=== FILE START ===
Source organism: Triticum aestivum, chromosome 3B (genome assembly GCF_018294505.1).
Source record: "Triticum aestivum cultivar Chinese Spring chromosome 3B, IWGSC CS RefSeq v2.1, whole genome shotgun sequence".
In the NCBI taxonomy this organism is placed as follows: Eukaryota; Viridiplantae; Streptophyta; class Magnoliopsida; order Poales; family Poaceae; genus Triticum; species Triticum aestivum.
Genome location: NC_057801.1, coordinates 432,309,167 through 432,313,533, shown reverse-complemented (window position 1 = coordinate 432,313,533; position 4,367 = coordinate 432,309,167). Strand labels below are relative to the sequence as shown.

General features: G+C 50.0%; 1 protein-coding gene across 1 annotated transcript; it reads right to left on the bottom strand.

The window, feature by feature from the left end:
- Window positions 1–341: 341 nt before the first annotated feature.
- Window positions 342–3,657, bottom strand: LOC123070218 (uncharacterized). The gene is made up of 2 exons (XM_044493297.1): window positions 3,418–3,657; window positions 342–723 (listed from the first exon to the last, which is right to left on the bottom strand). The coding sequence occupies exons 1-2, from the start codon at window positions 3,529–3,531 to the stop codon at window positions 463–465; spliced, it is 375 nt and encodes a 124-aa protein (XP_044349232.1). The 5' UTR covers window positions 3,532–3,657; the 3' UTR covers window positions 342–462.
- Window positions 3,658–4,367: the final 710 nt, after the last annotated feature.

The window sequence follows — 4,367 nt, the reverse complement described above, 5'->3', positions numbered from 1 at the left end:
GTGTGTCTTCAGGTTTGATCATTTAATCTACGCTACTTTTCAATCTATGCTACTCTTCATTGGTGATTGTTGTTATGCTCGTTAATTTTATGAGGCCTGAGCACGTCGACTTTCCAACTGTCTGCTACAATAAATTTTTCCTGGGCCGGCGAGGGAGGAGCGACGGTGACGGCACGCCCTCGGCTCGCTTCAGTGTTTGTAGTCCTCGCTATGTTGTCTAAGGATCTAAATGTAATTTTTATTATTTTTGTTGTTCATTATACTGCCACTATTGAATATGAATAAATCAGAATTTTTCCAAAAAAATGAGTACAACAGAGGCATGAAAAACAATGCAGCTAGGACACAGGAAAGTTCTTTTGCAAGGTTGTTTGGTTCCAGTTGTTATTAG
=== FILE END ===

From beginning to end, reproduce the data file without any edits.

Source organism: Triticum aestivum, chromosome 3B (genome assembly GCF_018294505.1).
Source record: "Triticum aestivum cultivar Chinese Spring chromosome 3B, IWGSC CS RefSeq v2.1, whole genome shotgun sequence".
In the NCBI taxonomy this organism is placed as follows: Eukaryota; Viridiplantae; Streptophyta; class Magnoliopsida; order Poales; family Poaceae; genus Triticum; species Triticum aestivum.
Genome location: NC_057801.1, coordinates 432,309,167 through 432,313,533, shown reverse-complemented (window position 1 = coordinate 432,313,533; position 4,367 = coordinate 432,309,167). Strand labels below are relative to the sequence as shown.

General features: G+C 50.0%; 1 protein-coding gene across 1 annotated transcript; it reads right to left on the bottom strand.

The window, feature by feature from the left end:
- Window positions 1–341: 341 nt before the first annotated feature.
- Window positions 342–3,657, bottom strand: LOC123070218 (uncharacterized). The gene is made up of 2 exons (XM_044493297.1): window positions 3,418–3,657; window positions 342–723 (listed from the first exon to the last, which is right to left on the bottom strand). The coding sequence occupies exons 1-2, from the start codon at window positions 3,529–3,531 to the stop codon at window positions 463–465; spliced, it is 375 nt and encodes a 124-aa protein (XP_044349232.1). The 5' UTR covers window positions 3,532–3,657; the 3' UTR covers window positions 342–462.
- Window positions 3,658–4,367: the final 710 nt, after the last annotated feature.

The window sequence follows — 4,367 nt, the reverse complement described above, 5'->3', positions numbered from 1 at the left end:
GTGTGTCTTCAGGTTTGATCATTTAATCTACGCTACTTTTCAATCTATGCTACTCTTCATTGGTGATTGTTGTTATGCTCGTTAATTTTATGAGGCCTGAGCACGTCGACTTTCCAACTGTCTGCTACAATAAATTTTTCCTGGGCCGGCGAGGGAGGAGCGACGGTGACGGCACGCCCTCGGCTCGCTTCAGTGTTTGTAGTCCTCGCTATGTTGTCTAAGGATCTAAATGTAATTTTTATTATTTTTGTTGTTCATTATACTGCCACTATTGAATATGAATAAATCAGAATTTTTCCAAAAAAATGAGTACAACAGAGGCATGAAAAACAATGCAGCTAGGACACAGGAAAGTTCTTTTGCAAGGTTGTTTGGTTCCAGTTGTTATTAG